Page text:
Japan announced Friday that it will begin building a missile defense system — the first step of long-discussed plans to protect the country amid concerns over the threat from neighboring North Korea.
Prime Minister Junichiro Koizumi’s Cabinet and his top security advisers approved the project, citing “a spread of missiles and a rise in weapons of mass destruction,” Chief Cabinet Secretary Yasuo Fukuda said in a statement.
“Ballistic missile defense is a purely defensive — and the sole — means of protecting the lives of our country’s people and their property against a ballistic missile attack,” the statement said.
Japan has studied the technology for missile defense with the United States, but until now it has only mulled plans to build such a system.
Fukuda did not explain details of the program. Media reports said the plan calls for refitting four Aegis-equipped destroyers with sea-based anti-missile rockets and purchasing advanced Patriot anti-missile rocket batteries starting next year. The new system will be deployed from 2007 through 2011, Kyodo News reported.
The government will allocate $935 million for the program in the next fiscal year beginning April. The entire program was estimated at $4.67 billion, the agency said.
Less-than-perfect success rate
The project will not fully shield Japan from incoming missiles, however. Analysts say the sea-based and Patriot missiles have less-than-perfect success rates for shooting down projectiles. Their limited number also means they cannot provide cover for the entire country.
Japan has become increasingly concerned with being able to protect itself against incoming missiles after North Korea test-fired a ballistic missile over its main island in 1998.
Trying to allay concerns among China and other neighbors that the system could signal a move by Japan toward building greater military power, Fukuda stressed missile defense was not offensive in nature and wouldn’t be a menace to others.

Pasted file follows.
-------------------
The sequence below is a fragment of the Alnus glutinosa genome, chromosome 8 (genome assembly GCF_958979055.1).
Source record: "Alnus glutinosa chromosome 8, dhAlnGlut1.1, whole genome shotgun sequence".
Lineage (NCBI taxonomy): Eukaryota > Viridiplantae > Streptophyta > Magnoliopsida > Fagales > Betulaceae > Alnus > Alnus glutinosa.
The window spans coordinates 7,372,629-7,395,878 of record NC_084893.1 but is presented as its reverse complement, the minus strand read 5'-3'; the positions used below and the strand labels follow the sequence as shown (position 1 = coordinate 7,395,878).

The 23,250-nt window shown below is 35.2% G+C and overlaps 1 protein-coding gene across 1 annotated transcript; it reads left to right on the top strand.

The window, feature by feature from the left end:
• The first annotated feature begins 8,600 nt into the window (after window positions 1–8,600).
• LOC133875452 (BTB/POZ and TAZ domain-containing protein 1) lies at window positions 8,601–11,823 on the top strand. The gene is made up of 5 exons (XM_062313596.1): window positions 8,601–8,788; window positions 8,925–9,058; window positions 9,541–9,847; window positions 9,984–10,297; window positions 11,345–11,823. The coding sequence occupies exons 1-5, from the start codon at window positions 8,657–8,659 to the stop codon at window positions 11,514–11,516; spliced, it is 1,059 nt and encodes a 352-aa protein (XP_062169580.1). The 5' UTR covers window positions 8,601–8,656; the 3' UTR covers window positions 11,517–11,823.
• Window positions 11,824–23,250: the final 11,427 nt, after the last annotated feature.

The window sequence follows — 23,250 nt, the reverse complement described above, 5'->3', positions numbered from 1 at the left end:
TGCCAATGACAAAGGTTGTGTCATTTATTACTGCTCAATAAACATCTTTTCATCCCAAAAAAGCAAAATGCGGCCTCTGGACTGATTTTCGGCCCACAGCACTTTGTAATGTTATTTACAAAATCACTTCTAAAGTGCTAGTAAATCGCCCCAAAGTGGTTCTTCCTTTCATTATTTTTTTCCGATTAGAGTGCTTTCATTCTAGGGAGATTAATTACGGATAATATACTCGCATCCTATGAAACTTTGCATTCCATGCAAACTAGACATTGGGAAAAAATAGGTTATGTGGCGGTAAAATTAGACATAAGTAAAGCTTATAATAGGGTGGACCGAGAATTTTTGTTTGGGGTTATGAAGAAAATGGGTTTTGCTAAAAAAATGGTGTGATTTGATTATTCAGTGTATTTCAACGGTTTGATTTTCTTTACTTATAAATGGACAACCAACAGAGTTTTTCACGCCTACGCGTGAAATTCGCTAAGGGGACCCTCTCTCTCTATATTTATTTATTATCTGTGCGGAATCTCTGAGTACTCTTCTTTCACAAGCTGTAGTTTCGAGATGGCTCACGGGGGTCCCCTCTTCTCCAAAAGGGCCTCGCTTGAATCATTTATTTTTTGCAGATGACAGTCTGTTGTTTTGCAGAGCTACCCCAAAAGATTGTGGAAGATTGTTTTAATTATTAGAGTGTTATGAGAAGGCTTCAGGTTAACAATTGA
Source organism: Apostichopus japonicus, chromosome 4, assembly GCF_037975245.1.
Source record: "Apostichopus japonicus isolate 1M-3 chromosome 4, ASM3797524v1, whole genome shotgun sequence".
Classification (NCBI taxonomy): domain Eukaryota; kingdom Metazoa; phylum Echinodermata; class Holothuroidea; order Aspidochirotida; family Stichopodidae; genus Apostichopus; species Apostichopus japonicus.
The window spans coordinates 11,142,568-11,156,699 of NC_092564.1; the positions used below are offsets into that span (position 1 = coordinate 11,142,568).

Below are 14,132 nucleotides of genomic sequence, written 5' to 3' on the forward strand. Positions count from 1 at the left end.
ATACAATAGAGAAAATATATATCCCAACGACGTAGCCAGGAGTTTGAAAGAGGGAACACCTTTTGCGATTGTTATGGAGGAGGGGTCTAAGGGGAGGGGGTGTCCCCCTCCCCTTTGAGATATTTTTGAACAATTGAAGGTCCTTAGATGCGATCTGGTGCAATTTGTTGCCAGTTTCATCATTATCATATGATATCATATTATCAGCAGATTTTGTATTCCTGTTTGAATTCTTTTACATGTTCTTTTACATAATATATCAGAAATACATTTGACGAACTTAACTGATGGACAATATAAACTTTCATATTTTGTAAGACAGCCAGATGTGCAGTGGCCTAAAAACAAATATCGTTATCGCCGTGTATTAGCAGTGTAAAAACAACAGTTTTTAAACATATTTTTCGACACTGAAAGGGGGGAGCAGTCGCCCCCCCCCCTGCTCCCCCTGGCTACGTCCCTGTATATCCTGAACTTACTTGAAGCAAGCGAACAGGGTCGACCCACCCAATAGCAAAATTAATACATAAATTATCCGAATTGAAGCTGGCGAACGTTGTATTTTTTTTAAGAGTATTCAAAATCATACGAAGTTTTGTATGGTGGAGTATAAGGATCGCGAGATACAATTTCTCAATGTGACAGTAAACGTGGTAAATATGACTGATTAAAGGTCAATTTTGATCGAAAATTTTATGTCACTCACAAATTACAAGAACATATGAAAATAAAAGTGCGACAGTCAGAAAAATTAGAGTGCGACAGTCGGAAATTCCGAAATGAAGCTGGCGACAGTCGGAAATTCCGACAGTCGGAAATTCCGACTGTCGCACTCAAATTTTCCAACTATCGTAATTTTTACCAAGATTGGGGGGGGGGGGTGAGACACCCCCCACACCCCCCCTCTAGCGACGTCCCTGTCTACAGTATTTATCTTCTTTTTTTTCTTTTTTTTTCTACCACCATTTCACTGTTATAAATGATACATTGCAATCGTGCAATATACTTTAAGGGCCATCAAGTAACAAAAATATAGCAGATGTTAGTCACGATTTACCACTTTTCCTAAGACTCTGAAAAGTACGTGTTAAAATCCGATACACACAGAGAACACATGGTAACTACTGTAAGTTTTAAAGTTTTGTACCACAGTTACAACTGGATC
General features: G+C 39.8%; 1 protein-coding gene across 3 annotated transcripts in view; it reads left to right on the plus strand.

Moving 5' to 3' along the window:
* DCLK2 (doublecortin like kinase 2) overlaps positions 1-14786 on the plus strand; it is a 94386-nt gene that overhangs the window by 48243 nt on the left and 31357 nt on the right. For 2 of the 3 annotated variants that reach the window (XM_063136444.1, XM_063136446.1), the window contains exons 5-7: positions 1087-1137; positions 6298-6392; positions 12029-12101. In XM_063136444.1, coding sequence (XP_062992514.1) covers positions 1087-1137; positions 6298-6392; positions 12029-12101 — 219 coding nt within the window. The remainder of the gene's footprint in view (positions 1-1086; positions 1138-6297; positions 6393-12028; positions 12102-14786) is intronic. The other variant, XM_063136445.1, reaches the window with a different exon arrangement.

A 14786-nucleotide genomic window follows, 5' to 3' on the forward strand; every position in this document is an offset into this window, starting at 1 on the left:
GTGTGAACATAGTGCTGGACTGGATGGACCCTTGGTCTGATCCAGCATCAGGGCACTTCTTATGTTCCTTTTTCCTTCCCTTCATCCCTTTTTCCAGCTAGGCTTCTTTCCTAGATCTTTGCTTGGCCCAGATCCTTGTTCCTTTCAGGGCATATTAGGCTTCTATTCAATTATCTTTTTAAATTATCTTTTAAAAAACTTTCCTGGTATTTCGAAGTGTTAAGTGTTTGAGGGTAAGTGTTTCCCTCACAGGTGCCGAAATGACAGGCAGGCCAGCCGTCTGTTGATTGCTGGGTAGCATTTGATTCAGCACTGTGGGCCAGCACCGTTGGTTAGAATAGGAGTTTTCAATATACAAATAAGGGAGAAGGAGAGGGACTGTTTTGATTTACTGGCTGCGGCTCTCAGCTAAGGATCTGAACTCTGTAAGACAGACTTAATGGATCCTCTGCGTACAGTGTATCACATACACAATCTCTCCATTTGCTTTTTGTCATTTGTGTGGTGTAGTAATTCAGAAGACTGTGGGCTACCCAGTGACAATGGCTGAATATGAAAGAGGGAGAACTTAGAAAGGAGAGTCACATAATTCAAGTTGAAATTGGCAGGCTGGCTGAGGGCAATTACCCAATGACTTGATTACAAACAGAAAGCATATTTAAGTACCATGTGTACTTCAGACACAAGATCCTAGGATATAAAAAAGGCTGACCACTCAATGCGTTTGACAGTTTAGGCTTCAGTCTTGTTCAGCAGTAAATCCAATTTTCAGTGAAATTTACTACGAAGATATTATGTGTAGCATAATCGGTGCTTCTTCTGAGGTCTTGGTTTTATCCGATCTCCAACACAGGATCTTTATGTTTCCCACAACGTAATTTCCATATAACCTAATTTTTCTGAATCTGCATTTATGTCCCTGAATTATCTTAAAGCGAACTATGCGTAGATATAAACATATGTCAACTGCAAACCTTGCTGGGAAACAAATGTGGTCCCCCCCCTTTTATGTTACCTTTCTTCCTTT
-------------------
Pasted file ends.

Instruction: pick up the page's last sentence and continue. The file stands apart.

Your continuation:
“It will not threaten neighboring countries, and will not have a detrimental effect on the region’s stability,” Fukuda said. He added it would not violate Japanese laws against defending other nations, since the system would be used exclusively by Japan for its own protection.
'New threats' prompt reorganization
To further counter what it called “new threats” of missiles, weapons of mass destruction, and international terrorism, Koizumi’s Cabinet separately called for reorganizing the military into a more flexible and mobile force.
And in recognition of the rising importance of international peacekeeping and humanitarian missions to the Self-Defense Forces, the Cabinet instructed the Defense Agency to develop a special unit to carry out such duties.
Starting with a peacekeeping mission to Cambodia, and following with undertakings in East Timor and elsewhere, Japan’s military has played a growing role in international campaigns.
On Friday, Defense Minister Shigeru Ishiba ordered air, naval, and ground troops to prepare for deployment to restore water services and rebuild infrastructure in southern Iraq. He is expected to send around 1,000 soldiers to Iraq next year.